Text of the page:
Israeli Prime Minister Benjamin Netanyahu called on the Palestinian leadership on Thursday to renounce an official Palestinian report asserting the Western Wall, one of Judaism's holiest sites, is not Jewish, describing the report as "scandalous."
The article was posted on the website of the Palestinian information ministry on Monday, prompting a furious reaction from Israel.
"The Palestinian Authority information ministry's denial of the link between the Jewish people and the Western Wall is reprehensible and scandalous," Netanyahu was quoted as saying in a statement released by his office.
"The Western Wall has been the Jewish people's most sacred place for almost 2,000 years, since the destruction of the Second Temple," he said, urging President Mahmoud Abbas and premier Salam Fayyad "to disavow and condemn" the article.
Contacted by AFP on Wednesday, Palestinian Authority officials refused to comment on the document, and the author, deputy information minister Mutawakel Taha, refused to say whether his statements reflected the government's official stance on the Western Wall.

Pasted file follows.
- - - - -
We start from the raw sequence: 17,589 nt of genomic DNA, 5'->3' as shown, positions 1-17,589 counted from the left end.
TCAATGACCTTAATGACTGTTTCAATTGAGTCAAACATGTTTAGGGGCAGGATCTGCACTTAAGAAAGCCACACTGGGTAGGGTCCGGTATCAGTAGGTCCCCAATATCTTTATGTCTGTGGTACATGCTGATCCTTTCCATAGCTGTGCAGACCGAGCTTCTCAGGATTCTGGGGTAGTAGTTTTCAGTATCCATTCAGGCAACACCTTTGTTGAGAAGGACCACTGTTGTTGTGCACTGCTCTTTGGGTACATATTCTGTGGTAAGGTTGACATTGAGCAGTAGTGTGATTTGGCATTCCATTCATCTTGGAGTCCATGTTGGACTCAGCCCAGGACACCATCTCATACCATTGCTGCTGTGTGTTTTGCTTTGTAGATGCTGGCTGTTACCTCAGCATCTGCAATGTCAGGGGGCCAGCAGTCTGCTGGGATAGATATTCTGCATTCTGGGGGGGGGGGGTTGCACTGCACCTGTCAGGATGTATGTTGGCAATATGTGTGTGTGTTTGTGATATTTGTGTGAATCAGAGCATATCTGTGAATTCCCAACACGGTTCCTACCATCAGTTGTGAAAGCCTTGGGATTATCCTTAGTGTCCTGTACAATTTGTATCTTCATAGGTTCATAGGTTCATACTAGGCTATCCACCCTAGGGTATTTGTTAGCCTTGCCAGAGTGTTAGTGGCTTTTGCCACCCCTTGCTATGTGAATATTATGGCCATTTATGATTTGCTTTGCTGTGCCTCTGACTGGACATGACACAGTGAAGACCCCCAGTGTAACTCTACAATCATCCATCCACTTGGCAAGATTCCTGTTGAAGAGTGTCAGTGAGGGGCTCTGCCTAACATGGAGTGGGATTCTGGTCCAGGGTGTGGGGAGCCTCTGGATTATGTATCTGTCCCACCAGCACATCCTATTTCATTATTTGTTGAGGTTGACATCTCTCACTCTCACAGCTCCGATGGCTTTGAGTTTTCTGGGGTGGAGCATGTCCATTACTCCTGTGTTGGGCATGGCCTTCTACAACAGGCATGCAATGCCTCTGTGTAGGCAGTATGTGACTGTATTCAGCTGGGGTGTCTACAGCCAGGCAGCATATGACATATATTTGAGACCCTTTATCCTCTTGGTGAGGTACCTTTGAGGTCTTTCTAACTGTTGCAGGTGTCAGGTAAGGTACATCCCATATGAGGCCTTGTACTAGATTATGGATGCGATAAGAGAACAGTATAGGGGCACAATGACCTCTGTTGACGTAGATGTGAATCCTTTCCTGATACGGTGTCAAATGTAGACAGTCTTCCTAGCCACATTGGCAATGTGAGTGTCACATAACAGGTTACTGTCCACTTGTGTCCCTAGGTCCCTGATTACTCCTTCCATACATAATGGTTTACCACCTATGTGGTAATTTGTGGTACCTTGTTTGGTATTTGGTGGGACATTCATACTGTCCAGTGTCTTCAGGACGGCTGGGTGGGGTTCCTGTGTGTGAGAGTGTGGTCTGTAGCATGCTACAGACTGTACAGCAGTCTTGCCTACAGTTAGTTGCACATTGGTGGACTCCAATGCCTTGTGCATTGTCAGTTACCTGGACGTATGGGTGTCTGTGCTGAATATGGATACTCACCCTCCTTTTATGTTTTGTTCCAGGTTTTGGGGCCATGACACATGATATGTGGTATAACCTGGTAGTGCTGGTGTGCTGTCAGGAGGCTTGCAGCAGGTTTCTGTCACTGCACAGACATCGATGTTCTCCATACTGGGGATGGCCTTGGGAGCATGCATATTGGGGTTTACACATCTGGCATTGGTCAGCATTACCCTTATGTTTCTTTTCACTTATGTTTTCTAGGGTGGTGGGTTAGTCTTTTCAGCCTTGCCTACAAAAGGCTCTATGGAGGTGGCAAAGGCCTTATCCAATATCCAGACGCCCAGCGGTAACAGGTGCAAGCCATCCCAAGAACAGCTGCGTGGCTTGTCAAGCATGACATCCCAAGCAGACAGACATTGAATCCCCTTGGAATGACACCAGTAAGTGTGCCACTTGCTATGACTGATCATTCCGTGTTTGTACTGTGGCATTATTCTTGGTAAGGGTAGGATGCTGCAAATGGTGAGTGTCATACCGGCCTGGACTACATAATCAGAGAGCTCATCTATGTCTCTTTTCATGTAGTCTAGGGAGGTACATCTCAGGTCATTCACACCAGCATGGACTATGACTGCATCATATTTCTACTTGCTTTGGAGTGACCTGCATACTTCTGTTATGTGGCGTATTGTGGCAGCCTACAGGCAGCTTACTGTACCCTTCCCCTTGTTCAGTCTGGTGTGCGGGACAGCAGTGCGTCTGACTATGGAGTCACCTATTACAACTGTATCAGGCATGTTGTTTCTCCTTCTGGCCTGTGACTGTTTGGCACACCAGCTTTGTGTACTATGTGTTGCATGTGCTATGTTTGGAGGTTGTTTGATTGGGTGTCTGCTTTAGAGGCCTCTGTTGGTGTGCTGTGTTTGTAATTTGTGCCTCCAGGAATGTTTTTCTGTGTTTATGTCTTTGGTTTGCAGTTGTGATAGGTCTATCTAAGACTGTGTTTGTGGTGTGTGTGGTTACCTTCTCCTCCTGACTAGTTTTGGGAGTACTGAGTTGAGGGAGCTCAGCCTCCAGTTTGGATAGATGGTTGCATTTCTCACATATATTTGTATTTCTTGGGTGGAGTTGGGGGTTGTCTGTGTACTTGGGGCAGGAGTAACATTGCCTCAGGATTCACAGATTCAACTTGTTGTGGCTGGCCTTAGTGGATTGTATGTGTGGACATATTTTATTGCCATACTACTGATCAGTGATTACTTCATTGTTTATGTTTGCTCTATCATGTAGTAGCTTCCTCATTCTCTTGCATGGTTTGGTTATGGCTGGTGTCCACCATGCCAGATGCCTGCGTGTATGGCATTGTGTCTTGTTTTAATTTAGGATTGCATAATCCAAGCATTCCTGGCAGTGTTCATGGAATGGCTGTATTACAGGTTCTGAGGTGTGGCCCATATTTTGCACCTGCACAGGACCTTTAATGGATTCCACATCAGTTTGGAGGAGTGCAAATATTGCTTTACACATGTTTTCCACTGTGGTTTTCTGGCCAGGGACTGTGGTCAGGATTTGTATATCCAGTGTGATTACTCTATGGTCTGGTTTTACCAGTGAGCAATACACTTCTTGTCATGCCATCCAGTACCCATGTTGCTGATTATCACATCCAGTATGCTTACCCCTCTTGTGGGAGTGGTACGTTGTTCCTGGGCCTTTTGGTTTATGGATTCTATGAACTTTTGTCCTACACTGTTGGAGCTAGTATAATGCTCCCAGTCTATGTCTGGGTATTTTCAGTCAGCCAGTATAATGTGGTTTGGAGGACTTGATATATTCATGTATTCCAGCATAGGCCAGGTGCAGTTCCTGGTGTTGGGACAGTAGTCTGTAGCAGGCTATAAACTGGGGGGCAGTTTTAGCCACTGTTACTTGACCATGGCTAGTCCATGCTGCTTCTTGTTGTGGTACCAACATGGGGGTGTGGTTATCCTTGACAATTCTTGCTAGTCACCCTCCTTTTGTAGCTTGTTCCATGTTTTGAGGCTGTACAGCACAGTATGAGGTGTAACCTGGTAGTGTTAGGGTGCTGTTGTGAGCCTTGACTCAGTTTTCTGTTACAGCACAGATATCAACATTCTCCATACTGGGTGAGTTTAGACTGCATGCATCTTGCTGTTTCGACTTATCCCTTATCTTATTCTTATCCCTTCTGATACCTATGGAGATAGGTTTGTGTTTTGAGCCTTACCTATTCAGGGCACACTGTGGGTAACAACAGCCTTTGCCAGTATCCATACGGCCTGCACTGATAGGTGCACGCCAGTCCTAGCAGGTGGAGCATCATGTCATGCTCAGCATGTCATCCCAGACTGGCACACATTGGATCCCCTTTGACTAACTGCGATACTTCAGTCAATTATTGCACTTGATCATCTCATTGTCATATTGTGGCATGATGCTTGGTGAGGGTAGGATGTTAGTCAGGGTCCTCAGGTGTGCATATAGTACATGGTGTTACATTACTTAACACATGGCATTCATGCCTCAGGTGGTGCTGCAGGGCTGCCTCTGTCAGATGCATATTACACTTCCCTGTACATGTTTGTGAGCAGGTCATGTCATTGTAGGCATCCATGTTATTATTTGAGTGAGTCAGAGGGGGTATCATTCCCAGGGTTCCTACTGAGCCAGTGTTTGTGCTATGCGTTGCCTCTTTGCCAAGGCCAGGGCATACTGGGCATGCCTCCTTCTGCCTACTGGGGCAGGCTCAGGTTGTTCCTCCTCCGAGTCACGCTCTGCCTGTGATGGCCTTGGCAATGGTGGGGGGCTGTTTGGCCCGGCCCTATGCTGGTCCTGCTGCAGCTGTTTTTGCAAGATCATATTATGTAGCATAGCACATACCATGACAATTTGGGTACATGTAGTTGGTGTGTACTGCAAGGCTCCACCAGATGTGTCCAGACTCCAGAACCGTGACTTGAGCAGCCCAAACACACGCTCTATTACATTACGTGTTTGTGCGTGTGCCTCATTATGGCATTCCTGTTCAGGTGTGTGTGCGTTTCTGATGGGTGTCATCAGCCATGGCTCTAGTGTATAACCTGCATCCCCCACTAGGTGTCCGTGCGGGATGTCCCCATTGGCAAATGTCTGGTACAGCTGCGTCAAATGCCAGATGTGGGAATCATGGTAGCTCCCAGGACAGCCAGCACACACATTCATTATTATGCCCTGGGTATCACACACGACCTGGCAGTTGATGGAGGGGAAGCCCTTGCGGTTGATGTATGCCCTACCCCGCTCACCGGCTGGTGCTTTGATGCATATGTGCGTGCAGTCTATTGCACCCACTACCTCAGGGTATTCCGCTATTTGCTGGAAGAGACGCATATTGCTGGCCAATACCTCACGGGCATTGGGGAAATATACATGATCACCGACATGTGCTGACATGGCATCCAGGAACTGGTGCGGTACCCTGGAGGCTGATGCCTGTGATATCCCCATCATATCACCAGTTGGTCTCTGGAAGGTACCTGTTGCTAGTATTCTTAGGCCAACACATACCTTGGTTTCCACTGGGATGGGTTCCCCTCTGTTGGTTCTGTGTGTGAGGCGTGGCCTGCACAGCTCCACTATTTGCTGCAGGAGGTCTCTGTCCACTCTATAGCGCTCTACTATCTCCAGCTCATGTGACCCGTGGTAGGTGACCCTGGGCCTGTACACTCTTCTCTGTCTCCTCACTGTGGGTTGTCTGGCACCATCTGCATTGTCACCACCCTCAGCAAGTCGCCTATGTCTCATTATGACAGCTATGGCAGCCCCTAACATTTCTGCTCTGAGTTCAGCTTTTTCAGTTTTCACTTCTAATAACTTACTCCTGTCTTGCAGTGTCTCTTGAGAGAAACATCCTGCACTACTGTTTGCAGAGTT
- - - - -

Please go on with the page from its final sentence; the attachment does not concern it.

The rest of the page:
Netanyahu accused the Palestinians of "trying to distort historical facts" in order to deny the Jews' connection with the land and said it cast doubt on their willingness to reach a peace deal.
"When the Palestinian Authority denies the link between the Jewish people and the Western Wall, it calls into serious question its intentions of reaching a peace agreement, the foundations of which are coexistence and mutual recognition."
The article is a lengthy exposition on the history of the Western Wall, which is revered by Jews as the last remnant of the Second Temple and is Israel's biggest tourist attraction.
"The al-Buraq Wall is the western wall of al-Aqsa, which the Zionist occupation falsely claims ownership of and calls the Wailing Wall or Kotel," Taha wrote.
Above the Western Wall is the area known to Muslims as the Haram al-Sharif or Noble Sanctuary, which houses the al-Aqsa mosque compound, the third holiest site in Islam.
The Western Wall fell into Jewish hands for the first time since the Roman era during the 1967 Middle East war, when Israel occupied and annexed east Jerusalem.
Israel considers Jerusalem its eternal and indivisible capital, a claim not recognized by the international community. The Palestinians want east Jerusalem as the capital of their promised state.
Palestinians want East Jerusalem to be the capital of the state they want to establish in the West Bank and Gaza Strip.
U.S.-brokered peace talks are supposed to address the issue of Jerusalem, but the negotiations were put on hold by the Palestinians shortly after they began in September when Netanyahu refused to extend a partial building freeze in West Bank settlements.